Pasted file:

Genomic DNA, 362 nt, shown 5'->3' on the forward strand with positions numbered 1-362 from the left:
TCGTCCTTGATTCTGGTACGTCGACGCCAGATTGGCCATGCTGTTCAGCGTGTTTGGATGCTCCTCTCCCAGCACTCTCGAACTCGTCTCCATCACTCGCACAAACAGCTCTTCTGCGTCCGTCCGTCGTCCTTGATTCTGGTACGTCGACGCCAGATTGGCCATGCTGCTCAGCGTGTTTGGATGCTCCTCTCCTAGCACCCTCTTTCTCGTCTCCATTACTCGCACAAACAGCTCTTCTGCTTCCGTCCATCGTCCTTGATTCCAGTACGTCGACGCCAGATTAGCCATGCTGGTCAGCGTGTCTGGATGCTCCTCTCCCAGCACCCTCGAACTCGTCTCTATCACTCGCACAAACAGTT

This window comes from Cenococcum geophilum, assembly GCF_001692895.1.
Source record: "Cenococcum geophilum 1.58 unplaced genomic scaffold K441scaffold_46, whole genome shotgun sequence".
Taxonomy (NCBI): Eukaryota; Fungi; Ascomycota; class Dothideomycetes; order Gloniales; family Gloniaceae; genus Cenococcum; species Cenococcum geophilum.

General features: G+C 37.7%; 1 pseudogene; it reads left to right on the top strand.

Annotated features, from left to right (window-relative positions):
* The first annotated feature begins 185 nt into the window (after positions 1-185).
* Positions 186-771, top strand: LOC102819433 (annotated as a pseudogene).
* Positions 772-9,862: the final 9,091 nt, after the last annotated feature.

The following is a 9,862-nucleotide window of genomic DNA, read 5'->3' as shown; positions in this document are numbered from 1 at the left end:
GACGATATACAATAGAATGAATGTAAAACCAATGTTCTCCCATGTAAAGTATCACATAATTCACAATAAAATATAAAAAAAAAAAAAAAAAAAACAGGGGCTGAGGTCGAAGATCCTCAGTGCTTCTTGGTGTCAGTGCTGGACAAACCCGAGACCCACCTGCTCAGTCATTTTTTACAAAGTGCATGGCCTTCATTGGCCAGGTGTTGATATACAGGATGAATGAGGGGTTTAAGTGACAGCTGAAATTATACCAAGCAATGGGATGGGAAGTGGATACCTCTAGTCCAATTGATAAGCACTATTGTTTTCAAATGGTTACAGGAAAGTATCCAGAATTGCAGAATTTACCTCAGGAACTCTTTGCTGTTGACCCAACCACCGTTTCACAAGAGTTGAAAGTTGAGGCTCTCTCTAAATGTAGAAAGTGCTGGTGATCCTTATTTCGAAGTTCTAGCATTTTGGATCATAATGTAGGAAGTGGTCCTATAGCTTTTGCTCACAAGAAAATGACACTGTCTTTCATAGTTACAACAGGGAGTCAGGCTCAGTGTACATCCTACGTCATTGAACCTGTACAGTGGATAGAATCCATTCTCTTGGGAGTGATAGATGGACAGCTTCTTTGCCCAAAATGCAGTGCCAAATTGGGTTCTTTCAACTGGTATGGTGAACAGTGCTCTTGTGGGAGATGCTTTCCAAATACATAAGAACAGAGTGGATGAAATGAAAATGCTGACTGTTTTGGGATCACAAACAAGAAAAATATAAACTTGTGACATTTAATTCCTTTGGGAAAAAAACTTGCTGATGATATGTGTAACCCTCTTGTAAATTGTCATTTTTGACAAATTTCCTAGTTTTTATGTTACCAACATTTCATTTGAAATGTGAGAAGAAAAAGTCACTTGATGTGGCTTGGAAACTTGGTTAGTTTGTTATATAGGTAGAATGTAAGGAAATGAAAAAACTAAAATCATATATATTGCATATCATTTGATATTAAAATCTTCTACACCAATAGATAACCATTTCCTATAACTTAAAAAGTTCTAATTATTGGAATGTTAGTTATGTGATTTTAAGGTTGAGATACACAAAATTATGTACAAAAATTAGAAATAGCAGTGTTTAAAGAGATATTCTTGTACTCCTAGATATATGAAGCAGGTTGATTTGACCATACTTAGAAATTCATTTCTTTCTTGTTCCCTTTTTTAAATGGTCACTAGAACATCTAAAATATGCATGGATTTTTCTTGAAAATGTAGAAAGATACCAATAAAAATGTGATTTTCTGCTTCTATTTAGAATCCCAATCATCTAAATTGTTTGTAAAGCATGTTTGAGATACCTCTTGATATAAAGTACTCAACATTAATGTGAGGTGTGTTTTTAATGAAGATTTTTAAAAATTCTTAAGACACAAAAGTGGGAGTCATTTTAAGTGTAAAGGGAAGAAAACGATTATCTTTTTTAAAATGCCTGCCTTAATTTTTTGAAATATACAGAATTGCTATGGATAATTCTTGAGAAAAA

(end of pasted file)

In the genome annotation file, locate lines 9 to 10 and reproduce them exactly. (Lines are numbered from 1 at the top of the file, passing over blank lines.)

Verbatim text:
* Positions 186-771, top strand: LOC102819433 (annotated as a pseudogene).
* Positions 772-9,862: the final 9,091 nt, after the last annotated feature.